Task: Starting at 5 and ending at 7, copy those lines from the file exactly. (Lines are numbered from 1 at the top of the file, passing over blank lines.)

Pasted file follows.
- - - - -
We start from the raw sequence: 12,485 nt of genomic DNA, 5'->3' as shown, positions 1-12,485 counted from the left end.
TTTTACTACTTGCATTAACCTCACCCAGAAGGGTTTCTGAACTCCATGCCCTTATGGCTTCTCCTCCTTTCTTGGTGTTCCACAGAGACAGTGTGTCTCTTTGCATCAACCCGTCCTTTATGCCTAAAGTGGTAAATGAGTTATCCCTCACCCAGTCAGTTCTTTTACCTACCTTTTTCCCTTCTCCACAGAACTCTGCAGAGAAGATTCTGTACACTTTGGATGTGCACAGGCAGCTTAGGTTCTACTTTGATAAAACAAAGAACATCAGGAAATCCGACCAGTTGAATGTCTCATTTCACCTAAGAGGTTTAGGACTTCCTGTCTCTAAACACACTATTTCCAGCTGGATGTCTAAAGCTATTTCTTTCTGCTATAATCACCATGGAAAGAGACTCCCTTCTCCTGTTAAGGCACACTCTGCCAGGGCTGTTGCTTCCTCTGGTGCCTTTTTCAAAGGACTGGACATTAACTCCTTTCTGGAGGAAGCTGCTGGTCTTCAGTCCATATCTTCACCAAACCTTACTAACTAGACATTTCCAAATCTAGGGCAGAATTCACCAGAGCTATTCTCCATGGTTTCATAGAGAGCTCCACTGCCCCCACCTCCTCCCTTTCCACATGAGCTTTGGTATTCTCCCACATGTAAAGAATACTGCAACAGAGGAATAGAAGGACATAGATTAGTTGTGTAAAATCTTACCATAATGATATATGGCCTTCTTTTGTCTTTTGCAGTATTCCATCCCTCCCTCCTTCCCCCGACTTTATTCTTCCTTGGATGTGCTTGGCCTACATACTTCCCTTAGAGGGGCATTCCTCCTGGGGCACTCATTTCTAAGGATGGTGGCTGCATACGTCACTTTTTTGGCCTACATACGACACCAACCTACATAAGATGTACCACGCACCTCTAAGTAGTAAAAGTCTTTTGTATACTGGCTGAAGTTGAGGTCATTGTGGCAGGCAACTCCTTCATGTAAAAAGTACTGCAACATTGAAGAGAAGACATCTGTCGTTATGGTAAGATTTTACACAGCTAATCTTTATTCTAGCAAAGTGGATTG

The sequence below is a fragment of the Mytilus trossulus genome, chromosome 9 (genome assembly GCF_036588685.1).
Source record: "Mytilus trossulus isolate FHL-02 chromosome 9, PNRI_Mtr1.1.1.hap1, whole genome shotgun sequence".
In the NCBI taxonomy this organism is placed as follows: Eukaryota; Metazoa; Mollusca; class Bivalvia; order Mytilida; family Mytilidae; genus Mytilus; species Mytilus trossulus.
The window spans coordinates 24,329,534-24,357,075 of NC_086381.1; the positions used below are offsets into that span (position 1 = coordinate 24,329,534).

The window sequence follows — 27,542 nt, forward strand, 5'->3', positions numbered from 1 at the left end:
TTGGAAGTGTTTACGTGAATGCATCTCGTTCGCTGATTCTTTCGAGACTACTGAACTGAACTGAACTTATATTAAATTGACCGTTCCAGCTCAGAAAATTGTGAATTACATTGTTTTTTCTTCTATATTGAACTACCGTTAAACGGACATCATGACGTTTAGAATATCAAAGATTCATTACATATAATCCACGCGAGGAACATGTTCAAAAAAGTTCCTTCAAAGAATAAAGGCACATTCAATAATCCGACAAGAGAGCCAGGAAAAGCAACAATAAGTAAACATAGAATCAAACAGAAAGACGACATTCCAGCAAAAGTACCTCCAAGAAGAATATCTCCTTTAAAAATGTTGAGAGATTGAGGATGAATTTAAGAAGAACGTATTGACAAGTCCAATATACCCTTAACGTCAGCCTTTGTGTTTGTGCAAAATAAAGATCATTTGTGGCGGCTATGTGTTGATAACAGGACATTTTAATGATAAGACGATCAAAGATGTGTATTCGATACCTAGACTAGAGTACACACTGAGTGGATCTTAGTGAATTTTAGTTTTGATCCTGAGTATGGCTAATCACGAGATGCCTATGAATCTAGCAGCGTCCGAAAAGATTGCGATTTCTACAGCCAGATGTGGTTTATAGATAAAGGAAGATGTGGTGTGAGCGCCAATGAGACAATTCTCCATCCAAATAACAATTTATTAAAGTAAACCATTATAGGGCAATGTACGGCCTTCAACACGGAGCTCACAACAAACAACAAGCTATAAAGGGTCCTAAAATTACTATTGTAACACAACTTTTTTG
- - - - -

In the NCBI taxonomy this organism is placed as follows: Eukaryota; Metazoa; Mollusca; class Bivalvia; order Mytilida; family Mytilidae; genus Mytilus; species Mytilus trossulus.
The window spans coordinates 24,329,534-24,357,075 of NC_086381.1; the positions used below are offsets into that span (position 1 = coordinate 24,329,534).

The window sequence follows — 27,542 nt, forward strand, 5'->3', positions numbered from 1 at the left end: